Recently interviewed on the world renown radio program “The Aware Show” with Lisa Garr, Marriage Family Therapist and Alternative Therapist Christine Alisa is a humble yet powerfully effective therapist and healer.
In the words of client Kym K of Long Beach:
“I scheduled an appointment with Christine to help relieve anxiety.
After entering her office and seeing purposefully placed crystals, smelling aromatherapy and hearing calming music, I knew I was in the right place.
The first session was a typical therapy session, going over my history and the issues I was having.
At the end, Christine suggested a few things, one of which was past life regression. Although I am not skeptical, I am hesitant about tapping into the hidden parts of myself–who knows what you will find? However, she sold me on the fact that although the session could be difficult and/or painful, I am already in pain, so what is the difference? And she was so right! My next session with her, the past life regression, was absolutely amazing, I was finally able to make sense of what I couldn’t understand before. I am so glad I went to Christine and look forward to spending more time with her in the future.”
A Journey of Adoption and Healing: Part Two
As both an adoptive parent and therapist, I have grown to learn the many varied aspects and experiences of adoption. There are so many unique facets in the stories of these children and their families, but I will touch on a few.
Children come to their adoptive parents in several ways. There is the adoption that starts at birth through an agency or open adoption. A growing trend is families who are now choosing fostering with an option to adopt. Then there are special situations where one of the child’s parents is deceased, or have lost parental rights and is subsequently adopted by the new spouse.
Whatever the doorway families take, there are both common and different issues. One philosophy is regarding the relationship with the birth parent/s. One belief is that once the child is adopted it only confuses him/her to interact with “another parent.” Others believe that maintaining a healthy relationship with the birth parent coupled with therapeutic intervention grounds the child. As an adoptive parent, I have embraced both of these philosophies depending on the developmental stage of my daughter.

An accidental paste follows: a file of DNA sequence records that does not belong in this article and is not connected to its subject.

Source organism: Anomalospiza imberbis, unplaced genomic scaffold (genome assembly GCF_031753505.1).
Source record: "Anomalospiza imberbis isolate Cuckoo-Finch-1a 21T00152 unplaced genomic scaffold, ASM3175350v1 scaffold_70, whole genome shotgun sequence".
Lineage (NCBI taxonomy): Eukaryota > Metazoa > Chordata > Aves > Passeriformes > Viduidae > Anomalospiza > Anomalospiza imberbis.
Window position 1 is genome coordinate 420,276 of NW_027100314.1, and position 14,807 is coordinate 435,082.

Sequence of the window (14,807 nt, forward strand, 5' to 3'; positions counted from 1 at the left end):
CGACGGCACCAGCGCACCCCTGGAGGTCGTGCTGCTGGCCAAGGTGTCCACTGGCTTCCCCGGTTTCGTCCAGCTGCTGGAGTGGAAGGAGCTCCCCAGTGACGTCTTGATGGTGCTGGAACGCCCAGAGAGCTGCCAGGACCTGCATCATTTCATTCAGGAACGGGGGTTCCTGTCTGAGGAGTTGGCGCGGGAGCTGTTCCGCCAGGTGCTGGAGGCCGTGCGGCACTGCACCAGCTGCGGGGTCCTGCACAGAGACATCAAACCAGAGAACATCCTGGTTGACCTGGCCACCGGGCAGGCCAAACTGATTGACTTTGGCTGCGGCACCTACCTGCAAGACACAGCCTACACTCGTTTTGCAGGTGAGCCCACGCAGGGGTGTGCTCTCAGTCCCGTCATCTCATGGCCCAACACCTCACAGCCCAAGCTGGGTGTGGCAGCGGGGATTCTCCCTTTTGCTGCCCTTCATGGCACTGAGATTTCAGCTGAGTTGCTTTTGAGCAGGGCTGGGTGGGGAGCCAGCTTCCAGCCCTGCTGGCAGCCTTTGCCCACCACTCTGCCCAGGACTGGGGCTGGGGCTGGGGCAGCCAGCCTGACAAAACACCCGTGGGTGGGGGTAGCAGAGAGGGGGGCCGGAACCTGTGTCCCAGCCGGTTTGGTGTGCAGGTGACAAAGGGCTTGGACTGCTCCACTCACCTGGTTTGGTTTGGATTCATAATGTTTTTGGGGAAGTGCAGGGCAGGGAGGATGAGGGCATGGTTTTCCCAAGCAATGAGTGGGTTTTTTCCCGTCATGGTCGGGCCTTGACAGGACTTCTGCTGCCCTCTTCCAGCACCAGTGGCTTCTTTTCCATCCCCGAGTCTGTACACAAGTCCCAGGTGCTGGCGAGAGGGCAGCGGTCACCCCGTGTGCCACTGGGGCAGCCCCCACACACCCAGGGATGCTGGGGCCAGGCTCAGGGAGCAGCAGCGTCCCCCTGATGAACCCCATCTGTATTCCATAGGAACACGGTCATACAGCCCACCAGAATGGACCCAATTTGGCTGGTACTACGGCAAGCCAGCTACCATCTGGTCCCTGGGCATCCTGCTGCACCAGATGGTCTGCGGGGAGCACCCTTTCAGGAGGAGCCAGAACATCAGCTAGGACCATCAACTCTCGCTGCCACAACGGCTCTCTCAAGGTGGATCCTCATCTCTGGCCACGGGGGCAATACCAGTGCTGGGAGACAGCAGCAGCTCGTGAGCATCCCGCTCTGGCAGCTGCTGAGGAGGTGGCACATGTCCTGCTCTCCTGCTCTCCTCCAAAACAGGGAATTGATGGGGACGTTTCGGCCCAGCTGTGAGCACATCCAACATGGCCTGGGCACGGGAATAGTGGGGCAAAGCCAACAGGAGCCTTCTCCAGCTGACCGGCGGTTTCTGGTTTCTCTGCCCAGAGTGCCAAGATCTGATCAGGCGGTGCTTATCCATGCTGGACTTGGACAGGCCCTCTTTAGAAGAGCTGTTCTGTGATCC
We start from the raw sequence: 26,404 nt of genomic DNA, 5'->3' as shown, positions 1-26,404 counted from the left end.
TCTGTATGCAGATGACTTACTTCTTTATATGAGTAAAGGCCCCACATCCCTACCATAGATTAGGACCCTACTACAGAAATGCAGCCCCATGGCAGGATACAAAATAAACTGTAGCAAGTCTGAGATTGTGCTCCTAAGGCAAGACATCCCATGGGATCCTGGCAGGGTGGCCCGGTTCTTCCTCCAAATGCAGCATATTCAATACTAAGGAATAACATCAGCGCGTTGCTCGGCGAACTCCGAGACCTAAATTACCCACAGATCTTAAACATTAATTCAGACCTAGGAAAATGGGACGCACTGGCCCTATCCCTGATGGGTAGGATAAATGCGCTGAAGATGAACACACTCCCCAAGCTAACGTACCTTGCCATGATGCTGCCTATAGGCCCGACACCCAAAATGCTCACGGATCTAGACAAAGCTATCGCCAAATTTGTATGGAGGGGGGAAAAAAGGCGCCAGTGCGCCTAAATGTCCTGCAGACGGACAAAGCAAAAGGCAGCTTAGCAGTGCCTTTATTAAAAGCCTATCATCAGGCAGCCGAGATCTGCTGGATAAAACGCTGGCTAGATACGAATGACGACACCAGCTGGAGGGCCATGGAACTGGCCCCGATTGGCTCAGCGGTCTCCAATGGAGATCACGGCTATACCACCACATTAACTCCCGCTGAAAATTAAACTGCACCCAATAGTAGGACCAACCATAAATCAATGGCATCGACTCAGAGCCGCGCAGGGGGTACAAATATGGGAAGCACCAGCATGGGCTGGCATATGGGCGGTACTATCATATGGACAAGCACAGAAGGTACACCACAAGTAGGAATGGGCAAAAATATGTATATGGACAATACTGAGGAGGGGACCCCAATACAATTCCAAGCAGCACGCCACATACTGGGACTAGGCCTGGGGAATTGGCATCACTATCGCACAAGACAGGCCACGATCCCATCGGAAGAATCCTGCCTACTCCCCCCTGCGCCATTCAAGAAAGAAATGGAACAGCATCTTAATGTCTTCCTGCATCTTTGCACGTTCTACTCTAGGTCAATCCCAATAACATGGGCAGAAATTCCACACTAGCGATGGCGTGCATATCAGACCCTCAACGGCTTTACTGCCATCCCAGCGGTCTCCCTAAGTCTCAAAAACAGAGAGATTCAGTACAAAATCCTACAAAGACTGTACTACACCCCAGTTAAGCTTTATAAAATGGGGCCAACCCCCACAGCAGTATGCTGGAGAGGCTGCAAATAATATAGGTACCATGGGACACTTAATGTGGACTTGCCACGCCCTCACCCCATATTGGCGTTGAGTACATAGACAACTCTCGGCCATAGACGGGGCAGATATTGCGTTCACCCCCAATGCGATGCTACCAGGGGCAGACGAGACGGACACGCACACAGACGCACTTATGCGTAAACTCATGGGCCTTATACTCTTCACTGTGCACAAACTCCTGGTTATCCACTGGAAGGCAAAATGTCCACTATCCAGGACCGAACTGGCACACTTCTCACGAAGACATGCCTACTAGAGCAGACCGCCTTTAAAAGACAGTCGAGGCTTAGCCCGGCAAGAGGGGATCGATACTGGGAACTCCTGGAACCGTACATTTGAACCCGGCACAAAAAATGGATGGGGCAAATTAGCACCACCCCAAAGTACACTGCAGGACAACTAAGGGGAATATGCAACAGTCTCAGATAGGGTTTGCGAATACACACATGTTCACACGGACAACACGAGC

When my daughter was young, she did not interact with her birth mother and her birth father was out of the picture. My husband and I corresponded with them by phone and mail. I would tell my daughter the story of her adoption; she loved to hear it. As she got older, she wanted to meet her birth mother and we made arrangements to travel to Illinois and spend a few days. Emotionally it was an internal tug-of-war inside me; however, it was clear there was a bond and I went through the steps of acceptance.
My daughter continued with phone conversations with her birth mom and I helped with teaching her about setting boundaries. Sometimes she would become overwhelmed or not know what to say. In time, they developed a rhythm. Later, we welcomed my daughter’s birth family to visit for her high school graduation, which was a meaningful day for all concerned. Unfortunately, her birth mother died when my daughter was in college and she grieved the loss. The birth grandparents have stayed connected and are a support.